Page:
A key thing missing in last week’s coverage of the Cyprus crisis is that banks create a loan before they create a deposit. Almost all journalists and commentators all fall into the trap, believing that banks are true intermediaries between saver and borrower. Michael Kumhof, a former bank manager at Barclays, disposes of this myth in his article with Jaromir Benes called the Chicago Plan Revisited, and in subsequent lectures and papers. Kumhof, an IMF economist, says clearly; "The loan precedes the deposit. I know because I did it and if anyone like Paul Krugman tells you otherwise he doesn’t know what he is talking about.” I was explaining to a friend the other day that if banks have 100% backing for their deposits there is no risk of a run on the bank. Her reply was “But then they would have nothing left to lend out.” This friend was believing, as is fed to her in the daily media, that banks lend out their deposits. Kumhof goes further than this by saying “The chief function of banks is to create the nation’s money supply. They are solely in charge of it.” So when rich Russians deposit their money in the Laiki Bank in Cyprus the deposits are not lent out at all. The bank itself decides who will have loans, issues the loan and at the same time writes an equivalent deposit on the other side of the ledger. How do you think the size of the banking sector in Cyprus reached eight times the size of the economy in 2011? The banks made loans and were solely in charge of the credit blowout. And it is the same with the rapid expansion of the Iceland banking system. Banks made loans for houses, cars, aeroplanes, condominiums and seldom asked questions. In fact as Hordur Torfason the Iceland activist explained, he was called into the manager’s office and offered a big loan when he didn’t even want one. We know that the bank staff have incentives for issuing more loans. They are paid more if they do. The tragedy of all this is that the universities are not teaching it honestly to each generation of students of economics. The economists tell the journalists and so the myth continues. Hopefully Cyprus will help the public understand the whole horrible faults of the way we rely on banks to create and decide on the country's supply of credit. A transcript of the first seven minutes of Michael Kumhof's talk is here.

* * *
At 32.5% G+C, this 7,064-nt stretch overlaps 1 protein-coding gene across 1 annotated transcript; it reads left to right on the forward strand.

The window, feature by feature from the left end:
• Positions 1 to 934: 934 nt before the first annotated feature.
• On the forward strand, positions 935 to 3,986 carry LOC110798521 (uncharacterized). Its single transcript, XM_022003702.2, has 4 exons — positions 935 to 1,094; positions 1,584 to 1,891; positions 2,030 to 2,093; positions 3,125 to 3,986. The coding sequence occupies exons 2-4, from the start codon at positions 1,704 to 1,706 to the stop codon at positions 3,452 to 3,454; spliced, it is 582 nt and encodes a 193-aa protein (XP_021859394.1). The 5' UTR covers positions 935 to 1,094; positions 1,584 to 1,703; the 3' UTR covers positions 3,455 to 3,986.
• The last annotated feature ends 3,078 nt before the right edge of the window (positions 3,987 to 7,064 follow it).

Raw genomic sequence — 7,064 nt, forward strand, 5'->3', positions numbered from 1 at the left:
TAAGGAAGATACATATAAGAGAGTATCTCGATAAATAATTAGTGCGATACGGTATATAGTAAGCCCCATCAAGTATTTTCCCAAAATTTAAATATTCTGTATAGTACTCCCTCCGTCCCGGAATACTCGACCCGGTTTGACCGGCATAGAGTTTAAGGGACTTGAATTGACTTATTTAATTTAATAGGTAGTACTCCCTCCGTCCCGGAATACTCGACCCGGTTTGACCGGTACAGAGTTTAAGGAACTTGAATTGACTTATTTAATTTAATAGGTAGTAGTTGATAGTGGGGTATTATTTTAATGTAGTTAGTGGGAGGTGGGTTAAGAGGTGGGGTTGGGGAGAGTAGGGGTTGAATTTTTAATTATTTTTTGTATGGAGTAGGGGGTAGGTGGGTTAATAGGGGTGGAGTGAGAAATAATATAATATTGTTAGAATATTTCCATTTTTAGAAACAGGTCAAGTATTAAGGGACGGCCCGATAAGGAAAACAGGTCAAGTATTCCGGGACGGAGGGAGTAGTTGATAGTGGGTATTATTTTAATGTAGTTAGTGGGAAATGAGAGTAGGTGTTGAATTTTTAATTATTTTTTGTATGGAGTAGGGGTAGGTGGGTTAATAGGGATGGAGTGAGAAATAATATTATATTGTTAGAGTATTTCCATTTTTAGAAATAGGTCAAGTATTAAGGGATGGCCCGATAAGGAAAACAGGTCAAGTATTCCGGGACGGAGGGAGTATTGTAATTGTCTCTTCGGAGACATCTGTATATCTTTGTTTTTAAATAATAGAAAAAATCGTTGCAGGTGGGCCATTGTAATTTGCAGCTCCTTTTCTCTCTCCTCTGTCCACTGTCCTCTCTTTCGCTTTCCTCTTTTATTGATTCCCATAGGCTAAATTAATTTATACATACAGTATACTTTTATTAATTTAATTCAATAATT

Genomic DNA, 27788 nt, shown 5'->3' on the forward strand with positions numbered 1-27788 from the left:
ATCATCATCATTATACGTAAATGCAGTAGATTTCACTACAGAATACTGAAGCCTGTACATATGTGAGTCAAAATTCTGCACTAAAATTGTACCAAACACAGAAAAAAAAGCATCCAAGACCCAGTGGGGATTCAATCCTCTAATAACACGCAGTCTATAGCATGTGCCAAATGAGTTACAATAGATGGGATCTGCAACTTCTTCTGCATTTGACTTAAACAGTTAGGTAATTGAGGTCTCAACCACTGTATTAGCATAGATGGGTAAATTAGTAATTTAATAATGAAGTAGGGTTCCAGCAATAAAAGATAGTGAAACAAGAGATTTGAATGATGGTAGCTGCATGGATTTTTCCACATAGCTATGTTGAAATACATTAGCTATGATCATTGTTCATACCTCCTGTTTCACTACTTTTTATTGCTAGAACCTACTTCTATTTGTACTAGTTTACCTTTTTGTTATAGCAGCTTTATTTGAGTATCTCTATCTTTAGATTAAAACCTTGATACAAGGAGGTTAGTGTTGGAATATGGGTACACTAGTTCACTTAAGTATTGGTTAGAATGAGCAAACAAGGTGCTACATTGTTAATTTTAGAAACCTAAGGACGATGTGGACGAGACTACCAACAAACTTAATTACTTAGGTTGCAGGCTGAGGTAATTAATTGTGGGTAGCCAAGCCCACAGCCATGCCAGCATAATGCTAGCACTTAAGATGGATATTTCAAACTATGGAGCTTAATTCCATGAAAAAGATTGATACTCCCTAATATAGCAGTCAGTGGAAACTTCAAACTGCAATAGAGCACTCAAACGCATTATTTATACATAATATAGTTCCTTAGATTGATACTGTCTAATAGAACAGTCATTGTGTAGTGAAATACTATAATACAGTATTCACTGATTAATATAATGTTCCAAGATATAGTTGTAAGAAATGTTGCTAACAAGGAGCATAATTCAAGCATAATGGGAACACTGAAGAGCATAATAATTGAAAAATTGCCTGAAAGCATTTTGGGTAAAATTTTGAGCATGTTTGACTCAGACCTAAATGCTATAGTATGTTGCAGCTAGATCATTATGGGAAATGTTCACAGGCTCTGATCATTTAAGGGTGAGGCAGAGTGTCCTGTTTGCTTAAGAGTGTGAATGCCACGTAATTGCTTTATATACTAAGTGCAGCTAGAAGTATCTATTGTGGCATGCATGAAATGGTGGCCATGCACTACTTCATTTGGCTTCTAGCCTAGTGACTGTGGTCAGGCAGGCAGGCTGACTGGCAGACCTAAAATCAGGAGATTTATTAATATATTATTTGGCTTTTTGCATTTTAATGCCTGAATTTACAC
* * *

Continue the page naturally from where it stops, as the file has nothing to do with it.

You will have noticed the banking crisis in Cyprus. It has absorbed my twittertime for 24 hours. I understand Iceland activist Hordur Torfason, currently on a speaking tour of NZ, is going to Cyprus after New Zealand. It should be interesting. As a condition for a massive loan from the ECB, their government is required to tax ordinary savers from 7-10%. This is ground breaking policy. ‘What is different this time is the nakedness of the Cypress heist’, writes Adita Chakrabortty in the Guardian. His article explains how the European powers pushed Cyprus into a politically suicidal pact. They demanded an impossible deal and it is no surprise when the politicians see how unpopular this measure is, they delay doing it. As I write this, the banks are closed in Cyprus for another two days and heaven knows what will happen when they open. See Guardian article, for example Senior bondholders (and it looks as though there aren’t many) will be exempt. This is not true in New Zealand, where Open Bank Resolution only touches deposit holders. As Geoff Bertram and David Tripe pointed out in their Victoria University article, there are at least six classes of creditors who are ahead of us in the queue to be reimbursed. They include holders of Covered Bonds held mostly by pension funds. These are illegal in South Africa and were so in Australia until recently. All this makes it doubly important for us to get behind our petition asking for a Parliamentary Enquiry into the best ways of making banks stable. We want a lasting durable banking system not one which gets into such crises. So why not write to your MP, the Minister of Finance and the Prime Minister about this? Jill Abigail has led the way in having her letter on the subject lead the Dominion Post letters today. Here it is: As a superannuitant dependent on interest from term deposits to top up my pension to a livable level, I am horrified to learn that the Reserve Bank is planning to set in place a process (called “Open Bank Resolution”) where ordinary bank depositors will – without notification and without our consent – have our savings used to bail out a bank in financial distress. If a banking crisis arises, your bank will be able to freeze your bank account overnight and release it the next day. But the account will have been “shaved”, and you will have less money than you had yesterday. A nameless amount will remain frozen while liquidators examine the financial state of the bank and then some or all of it will be used to bail out the bank. This process, which readers can check out on the Reserve Bank website, will all be in place by June 30. There has been no public warning of this undemocratic proposition. Is it legal? Isn’t it theft? Those of us who suffered loss of retirement savings in the finance institutions’ crashes in 2008 thought we would be safe by keeping the remainder in our banks, especially the Kiwi-owned bank. What a shock now for us to learn that our money is not safe after all. This is a terrifying prospect for those of us who have no means of replacing any losses because our days of being able to earn are long behind us. Jill Abigail